In conjunction with Nebraska’s Severe Weather Awareness Week, the National Weather Service and Adams County Emergency Management Agency will join forces in a statewide tornado drill at about 9:50 a.m. Wednesday.
The drill begins with a test tornado watch, followed by a test tornado warning and the sounding of sirens across the county for about 10 minutes.
Chip Volcek, Adams County emergency manager director, said the purpose of the drill is to be sure all systems are in working order while reminding residents of the increased potential for severe weather that accompanies each spring and summer season across the state.
“We do the drill to test our sirens after the long winter months and also to get county citizens back into severe weather mode from March into July and August,” he said. “It also allows businesses to do tornado drills to notify their employees and customers where they should go in the case of a real event. We’re trying to make them aware that we’ve gone from winter to spring, and that usually in spring we’re going to get severe rain, hail and always the possibility of a tornado popping up here or there.”
Tornados that tore through Edgar in late May 2013 and Wayne in October 2013 serve to remind residents that tornados are not something to be taken lightly, Volcek said.
Damage from the Wayne tornado was largely why the state was declared a disaster area. Flooding caused by rains from that same storm system washed out about 900 miles of road in Adams County, damage that will be covered in part by federal disaster funds.
Information on tornados is available by request from Volcek at ACEMA by email at firstname.lastname@example.org or through his assistant, Dawna Whitcomb, at email@example.com.
Additionally, on-sight safety seminars pertaining to weather safety are available to businesses by appointment.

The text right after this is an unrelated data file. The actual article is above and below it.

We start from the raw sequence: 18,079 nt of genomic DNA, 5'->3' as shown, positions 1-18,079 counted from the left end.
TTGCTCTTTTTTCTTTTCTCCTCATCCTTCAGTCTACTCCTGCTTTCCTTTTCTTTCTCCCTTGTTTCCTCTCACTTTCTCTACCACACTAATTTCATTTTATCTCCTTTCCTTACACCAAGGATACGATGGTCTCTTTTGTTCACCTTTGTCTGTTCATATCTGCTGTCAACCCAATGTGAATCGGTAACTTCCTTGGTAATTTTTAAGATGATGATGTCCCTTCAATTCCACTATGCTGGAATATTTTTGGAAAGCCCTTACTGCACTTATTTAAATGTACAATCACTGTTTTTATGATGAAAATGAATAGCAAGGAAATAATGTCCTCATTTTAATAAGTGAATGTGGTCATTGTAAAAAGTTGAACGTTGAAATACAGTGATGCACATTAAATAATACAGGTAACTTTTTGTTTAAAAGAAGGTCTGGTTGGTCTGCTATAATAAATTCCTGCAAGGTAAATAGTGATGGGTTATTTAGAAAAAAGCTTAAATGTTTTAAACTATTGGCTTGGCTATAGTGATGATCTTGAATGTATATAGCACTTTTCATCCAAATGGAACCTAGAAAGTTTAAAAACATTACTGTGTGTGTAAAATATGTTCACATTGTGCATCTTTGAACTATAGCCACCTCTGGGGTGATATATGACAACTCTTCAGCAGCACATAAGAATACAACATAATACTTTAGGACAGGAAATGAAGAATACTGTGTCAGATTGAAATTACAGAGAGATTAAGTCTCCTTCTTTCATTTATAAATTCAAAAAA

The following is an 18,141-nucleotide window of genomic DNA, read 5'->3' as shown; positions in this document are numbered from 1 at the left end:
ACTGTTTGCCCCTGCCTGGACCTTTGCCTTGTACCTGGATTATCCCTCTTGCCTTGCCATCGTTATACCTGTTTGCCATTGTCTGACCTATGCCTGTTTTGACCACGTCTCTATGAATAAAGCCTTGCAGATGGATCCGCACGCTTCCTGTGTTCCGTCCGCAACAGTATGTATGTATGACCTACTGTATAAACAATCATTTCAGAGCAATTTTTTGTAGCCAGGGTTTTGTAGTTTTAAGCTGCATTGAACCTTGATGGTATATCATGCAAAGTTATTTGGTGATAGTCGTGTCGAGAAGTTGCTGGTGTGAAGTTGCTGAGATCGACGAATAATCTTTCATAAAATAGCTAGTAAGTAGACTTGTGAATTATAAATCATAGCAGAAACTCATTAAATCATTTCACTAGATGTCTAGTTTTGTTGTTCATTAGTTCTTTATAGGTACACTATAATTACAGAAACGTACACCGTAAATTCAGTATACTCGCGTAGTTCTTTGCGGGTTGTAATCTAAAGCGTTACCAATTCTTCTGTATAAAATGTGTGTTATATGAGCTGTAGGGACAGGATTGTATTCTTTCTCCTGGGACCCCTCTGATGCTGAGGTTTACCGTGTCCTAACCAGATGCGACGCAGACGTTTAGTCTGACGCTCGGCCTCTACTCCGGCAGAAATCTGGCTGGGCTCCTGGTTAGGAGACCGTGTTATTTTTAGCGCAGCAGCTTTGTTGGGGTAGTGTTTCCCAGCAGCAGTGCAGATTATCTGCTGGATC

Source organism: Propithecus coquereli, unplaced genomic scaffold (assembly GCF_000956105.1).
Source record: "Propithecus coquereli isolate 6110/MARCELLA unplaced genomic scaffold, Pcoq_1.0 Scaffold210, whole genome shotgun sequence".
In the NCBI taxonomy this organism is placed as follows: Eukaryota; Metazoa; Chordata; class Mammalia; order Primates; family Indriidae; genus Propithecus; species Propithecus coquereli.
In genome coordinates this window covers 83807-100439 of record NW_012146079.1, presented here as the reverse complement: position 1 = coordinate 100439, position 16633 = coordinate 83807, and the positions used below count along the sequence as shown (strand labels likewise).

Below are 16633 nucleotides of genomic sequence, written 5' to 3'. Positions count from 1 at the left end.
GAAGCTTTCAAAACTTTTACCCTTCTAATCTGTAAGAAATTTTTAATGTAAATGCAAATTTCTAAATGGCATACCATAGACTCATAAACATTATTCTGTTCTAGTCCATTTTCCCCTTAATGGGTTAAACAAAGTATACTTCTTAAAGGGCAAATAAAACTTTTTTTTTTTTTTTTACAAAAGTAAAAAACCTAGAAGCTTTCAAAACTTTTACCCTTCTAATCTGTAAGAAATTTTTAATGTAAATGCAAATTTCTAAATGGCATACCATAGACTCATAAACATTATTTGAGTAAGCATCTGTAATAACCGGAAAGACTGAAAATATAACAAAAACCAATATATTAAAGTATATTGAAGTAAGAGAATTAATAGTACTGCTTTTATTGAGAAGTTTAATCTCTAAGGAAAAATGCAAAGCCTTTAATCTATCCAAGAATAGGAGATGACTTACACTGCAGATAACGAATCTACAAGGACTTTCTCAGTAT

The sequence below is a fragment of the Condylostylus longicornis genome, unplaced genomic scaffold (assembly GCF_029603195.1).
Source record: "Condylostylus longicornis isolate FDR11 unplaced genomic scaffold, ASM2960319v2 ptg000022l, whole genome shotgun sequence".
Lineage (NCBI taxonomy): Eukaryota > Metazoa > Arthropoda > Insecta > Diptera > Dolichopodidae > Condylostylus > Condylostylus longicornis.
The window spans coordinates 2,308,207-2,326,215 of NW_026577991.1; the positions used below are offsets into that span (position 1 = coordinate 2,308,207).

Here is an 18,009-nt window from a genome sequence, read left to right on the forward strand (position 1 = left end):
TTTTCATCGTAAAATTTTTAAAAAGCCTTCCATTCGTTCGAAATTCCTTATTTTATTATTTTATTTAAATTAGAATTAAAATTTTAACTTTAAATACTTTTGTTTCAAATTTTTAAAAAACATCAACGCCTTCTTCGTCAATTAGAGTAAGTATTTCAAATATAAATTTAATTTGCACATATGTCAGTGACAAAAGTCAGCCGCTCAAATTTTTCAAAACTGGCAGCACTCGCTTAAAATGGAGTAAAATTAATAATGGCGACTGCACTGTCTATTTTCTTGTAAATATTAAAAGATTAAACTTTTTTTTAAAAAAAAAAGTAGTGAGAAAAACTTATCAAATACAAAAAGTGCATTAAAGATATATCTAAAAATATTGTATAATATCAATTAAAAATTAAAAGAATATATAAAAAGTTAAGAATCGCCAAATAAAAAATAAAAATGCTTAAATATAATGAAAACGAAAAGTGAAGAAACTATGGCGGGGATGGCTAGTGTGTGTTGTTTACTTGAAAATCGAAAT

With hail, rain and possibly snow in the forecast in the coming months, the National Weather Service is seeking volunteers to be part of its Community Collaborative Rain, Hail, and Snow Network, known as CoCoRaHS. The network of observers will be part of a national network of volunteers who measure and log precipitation each day. Local observations are combined with thousands of others to create a national depiction of daily precipitation.
Jeff Halblaub, local CoCoRaHS program coordinator, said the importance of having multiple stations across the coverage area cannot be overstated. Forecasters from the NWS rely on readings provided by local volunteers to provide the most accurate information possible.
“The slogan for CoCoRaHS is ‘Every drop counts,’ ” Halblaub said. “There are many weather stations that exist out there, but we need more dedicated volunteers. Precipitation varies widely over short distances.”
CoCoRaHS initially was created by the Colorado Climate Center following a devastating flash flood in Fort Collins, Colo., in 1997. It has since spread across the U.S. and even into some provinces of Canada. As more observers join, gaps between stations can be filled to create a better depiction of the observed precipitation.
To participate, volunteers must purchase a specific type of rain gauge, have Internet access and be willing to undergo a short training program.
For information on how to sign up and what type of rain gauge is used, visit the CoCoRaHS homepage at www.cocorahs.org.